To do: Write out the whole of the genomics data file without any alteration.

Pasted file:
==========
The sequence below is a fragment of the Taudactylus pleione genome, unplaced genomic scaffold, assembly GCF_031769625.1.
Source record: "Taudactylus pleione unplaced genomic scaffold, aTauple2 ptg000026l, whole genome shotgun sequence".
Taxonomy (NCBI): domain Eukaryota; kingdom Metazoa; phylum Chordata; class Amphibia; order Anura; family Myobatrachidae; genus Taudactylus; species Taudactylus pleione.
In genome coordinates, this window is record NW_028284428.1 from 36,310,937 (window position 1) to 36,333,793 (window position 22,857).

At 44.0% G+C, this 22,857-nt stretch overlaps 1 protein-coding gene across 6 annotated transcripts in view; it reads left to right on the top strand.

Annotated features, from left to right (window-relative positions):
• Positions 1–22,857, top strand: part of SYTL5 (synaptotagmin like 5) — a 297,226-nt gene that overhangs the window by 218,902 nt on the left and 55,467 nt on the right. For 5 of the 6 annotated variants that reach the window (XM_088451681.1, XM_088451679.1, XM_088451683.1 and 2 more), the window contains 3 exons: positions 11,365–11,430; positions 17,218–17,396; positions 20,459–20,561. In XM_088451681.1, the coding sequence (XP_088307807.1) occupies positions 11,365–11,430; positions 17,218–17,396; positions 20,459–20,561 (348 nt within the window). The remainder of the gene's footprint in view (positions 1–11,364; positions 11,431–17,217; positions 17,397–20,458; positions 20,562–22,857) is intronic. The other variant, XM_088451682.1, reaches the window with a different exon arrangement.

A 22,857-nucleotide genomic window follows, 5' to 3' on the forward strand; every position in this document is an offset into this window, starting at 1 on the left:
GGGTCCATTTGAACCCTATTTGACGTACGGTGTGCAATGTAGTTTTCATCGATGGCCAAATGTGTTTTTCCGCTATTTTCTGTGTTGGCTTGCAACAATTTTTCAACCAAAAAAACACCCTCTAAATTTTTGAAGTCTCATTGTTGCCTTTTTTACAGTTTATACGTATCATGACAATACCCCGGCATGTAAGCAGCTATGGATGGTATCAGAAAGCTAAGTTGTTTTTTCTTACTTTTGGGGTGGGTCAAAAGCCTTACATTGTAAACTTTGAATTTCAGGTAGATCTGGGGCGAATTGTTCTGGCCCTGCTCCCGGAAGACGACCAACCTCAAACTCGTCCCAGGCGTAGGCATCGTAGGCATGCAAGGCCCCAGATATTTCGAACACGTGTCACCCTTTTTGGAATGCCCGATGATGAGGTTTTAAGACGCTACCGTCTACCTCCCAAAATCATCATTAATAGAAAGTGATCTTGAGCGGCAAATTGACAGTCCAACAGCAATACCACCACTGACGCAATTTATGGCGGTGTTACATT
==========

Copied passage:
The sequence below is a fragment of the Taudactylus pleione genome, unplaced genomic scaffold, assembly GCF_031769625.1.
Source record: "Taudactylus pleione unplaced genomic scaffold, aTauple2 ptg000026l, whole genome shotgun sequence".
Taxonomy (NCBI): domain Eukaryota; kingdom Metazoa; phylum Chordata; class Amphibia; order Anura; family Myobatrachidae; genus Taudactylus; species Taudactylus pleione.
In genome coordinates, this window is record NW_028284428.1 from 36,310,937 (window position 1) to 36,333,793 (window position 22,857).

At 44.0% G+C, this 22,857-nt stretch overlaps 1 protein-coding gene across 6 annotated transcripts in view; it reads left to right on the top strand.

Annotated features, from left to right (window-relative positions):
• Positions 1–22,857, top strand: part of SYTL5 (synaptotagmin like 5) — a 297,226-nt gene that overhangs the window by 218,902 nt on the left and 55,467 nt on the right. For 5 of the 6 annotated variants that reach the window (XM_088451681.1, XM_088451679.1, XM_088451683.1 and 2 more), the window contains 3 exons: positions 11,365–11,430; positions 17,218–17,396; positions 20,459–20,561. In XM_088451681.1, the coding sequence (XP_088307807.1) occupies positions 11,365–11,430; positions 17,218–17,396; positions 20,459–20,561 (348 nt within the window). The remainder of the gene's footprint in view (positions 1–11,364; positions 11,431–17,217; positions 17,397–20,458; positions 20,562–22,857) is intronic. The other variant, XM_088451682.1, reaches the window with a different exon arrangement.

A 22,857-nucleotide genomic window follows, 5' to 3' on the forward strand; every position in this document is an offset into this window, starting at 1 on the left:
GGGTCCATTTGAACCCTATTTGACGTACGGTGTGCAATGTAGTTTTCATCGATGGCCAAATGTGTTTTTCCGCTATTTTCTGTGTTGGCTTGCAACAATTTTTCAACCAAAAAAACACCCTCTAAATTTTTGAAGTCTCATTGTTGCCTTTTTTACAGTTTATACGTATCATGACAATACCCCGGCATGTAAGCAGCTATGGATGGTATCAGAAAGCTAAGTTGTTTTTTCTTACTTTTGGGGTGGGTCAAAAGCCTTACATTGTAAACTTTGAATTTCAGGTAGATCTGGGGCGAATTGTTCTGGCCCTGCTCCCGGAAGACGACCAACCTCAAACTCGTCCCAGGCGTAGGCATCGTAGGCATGCAAGGCCCCAGATATTTCGAACACGTGTCACCCTTTTTGGAATGCCCGATGATGAGGTTTTAAGACGCTACCGTCTACCTCCCAAAATCATCATTAATAGAAAGTGATCTTGAGCGGCAAATTGACAGTCCAACAGCAATACCACCACTGACGCAATTTATGGCGGTGTTACATT